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10 Erie Cnty. B. Bull. 1 (1947)

handle is hein.baecl/ericoubarb0010 and id is 1 raw text is: Erie County Bar

Permit No. 2639
Buffalo, N. Y.
Sec. 562 P. L. & R.


Jurisdiction of Bankruptcy Court
After an involuntary petition in
bankruptcy has been filed and
while the proceeding is before the
Bankruptcy Court, that Court is a
court of competent jurisdiction to
determine matters pertaining to
the property of the alleged bank-
rupt and property found in his
possession, and no other court
during the pendency of the pro-
ceeding may, without the consent
of the Bankruptcy Court, enter-
tain litigation in connection with
the property of the alleged bank-
rupt. Re Abbot Kinney Co., 66 F.
Supp. 841.
Directors who are also Preferred
stockholders may vote on direc-
tors' resolution redeeming
Preferred stock
Plaintiff move to enjoin, pen-
dente lite, a Delaware corporation
and it resident officers from act-
ing upon a resolution of the board
of directors to redeem the pre-
ferred stock of the corporation.
The resolution was passed by a
vote of three to two. Plaintiff al-
leged that two of the directors
who voted in favor of the resolu-
tion were holders of some of the
preferred stock. Plaintiff did not
allege fraud but claimed that the
mere fact that two of the direc-
tors who voted for the resolution
were holders of preferred stock
disqualified them from voting upon
the resolution and. thus rendered
void any action taken by the ma-
It was held that while directors
may not act against the interests
of the corporation for their pri-
vate and personal gain, this does
not mean that they cannot pass
upon any matter in which they
may be involved as stockholders.
A breach of trust, i.e., some wrong
doing, must be shown before their
action can be impeached. A cor-
poration would be powerless to act

on any question involving stock-
holders if the directors were dis-
qualified from acting merely by
virtue of being stockholders them-
selves. Stieglitz vs. Electrol, Inc.,
60 N.Y.S. 2d 490.
Waste of Corporate Assets
Plaintiff brought a derivative
stockholders' action against direc-
tors for waste of corporate assets.
The directors contended that the
loss to the corporation amounted
to only 5% of the money involved
inasmuch as the corporation was
subject to a 95% excess profits
tax and the loss had been deducted
on the corporation's tax return.
The court held that a full re-
covery for waste of corporate as-
sets could not be defeated by the
claim that the government sus-
tained a large portion of the loss
instead of the corporation. Brai-
man vs. Westway, 60 N.Y.S. 2d
Option to Purchase Corporation's
Assets at Price to be determined
by Appraisal or Arbitration -
Specific Performance Granted -
thd Court determining the
Purchase Price
Plaintiff, a petroleum producer,
in 1929 entered into a contract to
sell its products to a distributor,
the contract to continue until ter-
minated by either party in accord-
ance with its terms. In consider-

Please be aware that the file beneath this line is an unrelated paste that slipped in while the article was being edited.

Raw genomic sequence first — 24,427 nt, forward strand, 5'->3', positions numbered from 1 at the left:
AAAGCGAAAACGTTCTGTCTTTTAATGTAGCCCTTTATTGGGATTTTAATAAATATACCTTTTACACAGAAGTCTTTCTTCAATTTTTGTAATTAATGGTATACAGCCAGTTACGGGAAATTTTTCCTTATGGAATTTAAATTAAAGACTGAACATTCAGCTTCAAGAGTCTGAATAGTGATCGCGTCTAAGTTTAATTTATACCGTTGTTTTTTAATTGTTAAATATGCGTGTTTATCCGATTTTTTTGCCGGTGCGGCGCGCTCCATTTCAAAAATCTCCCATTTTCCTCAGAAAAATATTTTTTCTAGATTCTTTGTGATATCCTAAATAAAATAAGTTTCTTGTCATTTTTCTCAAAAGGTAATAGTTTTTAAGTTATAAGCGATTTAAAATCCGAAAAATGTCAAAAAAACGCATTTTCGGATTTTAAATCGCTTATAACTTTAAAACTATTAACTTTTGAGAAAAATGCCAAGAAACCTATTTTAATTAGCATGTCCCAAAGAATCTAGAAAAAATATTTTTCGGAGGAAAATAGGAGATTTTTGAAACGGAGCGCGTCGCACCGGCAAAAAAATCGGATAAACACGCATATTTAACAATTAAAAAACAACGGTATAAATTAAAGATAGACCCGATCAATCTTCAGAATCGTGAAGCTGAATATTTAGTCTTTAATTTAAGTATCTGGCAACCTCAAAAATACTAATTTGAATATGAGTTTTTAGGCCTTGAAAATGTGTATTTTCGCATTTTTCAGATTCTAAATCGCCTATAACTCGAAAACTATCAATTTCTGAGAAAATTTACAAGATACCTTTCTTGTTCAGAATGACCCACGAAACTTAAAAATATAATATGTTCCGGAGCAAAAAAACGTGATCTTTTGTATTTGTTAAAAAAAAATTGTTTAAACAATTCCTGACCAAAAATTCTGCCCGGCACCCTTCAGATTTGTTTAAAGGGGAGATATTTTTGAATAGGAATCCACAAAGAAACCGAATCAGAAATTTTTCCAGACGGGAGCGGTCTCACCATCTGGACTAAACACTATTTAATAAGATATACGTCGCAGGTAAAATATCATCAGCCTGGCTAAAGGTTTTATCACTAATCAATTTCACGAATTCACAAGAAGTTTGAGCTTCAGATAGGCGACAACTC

ation of the execution of said con-
tract by the plaintiff, it was
granted, by an accompanying
agreement, the option, while said
contract was in effect, to buy all
the assets of the distributor cor-
poration at such price as the
American Appraisal C o m p an y
shall fix as the fair value thereof
or, if the price so fixed be unsatis-
factory to either of the parties,
such price as may be fixed by ne-
gotiation or arbitration.
In 1944, all the stock of the dis-
tributor corporation was bought
by a rival oil producer. Plaintiff
immediately elected to exercise its
option, but the distributor corpo-
ration repudiated the option agree-

ment. The court held, that despite
the general rule that a contract of
sale providing for the determina-
tion of the price by arbitration
cannot be specifically enforced,
specific performance will lie and
the court will determine the pur-
chase price where the appraisal
provision is not a condition nor
the essence of an agreement, but
only subsidiary or auxiliary to its
main purpose. Plaintiff had per-
formed its part of the contracts
for a long time and could not be
placed in statu quo if court had
refused to enforce the option.
Texas Co. v. Z & M Independent
Oil Co. 156 F. (2d) 862.
Criminal Law
Polygamy Within Mann Act
The defendants, members of the
Mormon Sect, were accused of
transporting their plural wives
across the state lines for the pur-
pose of co-habitation, contrary to
the Mann Act. The Act makes an
offence the transportation of a
woman for the purpose of prosti-
tution or debauchery or any other
immoral purpose. The appellants
argued that the Act was designed
to cover only the white slave busi-
ness and was not designed to
cover voluntary actions bereft of
sex commercialism.
The Supreme Court, by a di-
vided bench, considered that the
appellant's plural marriages were
immoral acts and thus within the
scope of the Mann Act. The court
refused to conclude that the Act
is confined only to commercialized
sexual vice. Cleveland v. U. S.,
67 S.C.T. 13.
Decedent's Estates
Right of Election
A spouse convicted of the felo-
nious killing of the deceased may
not exercise right of election to
take against the provisions of a
(Continued on page two)

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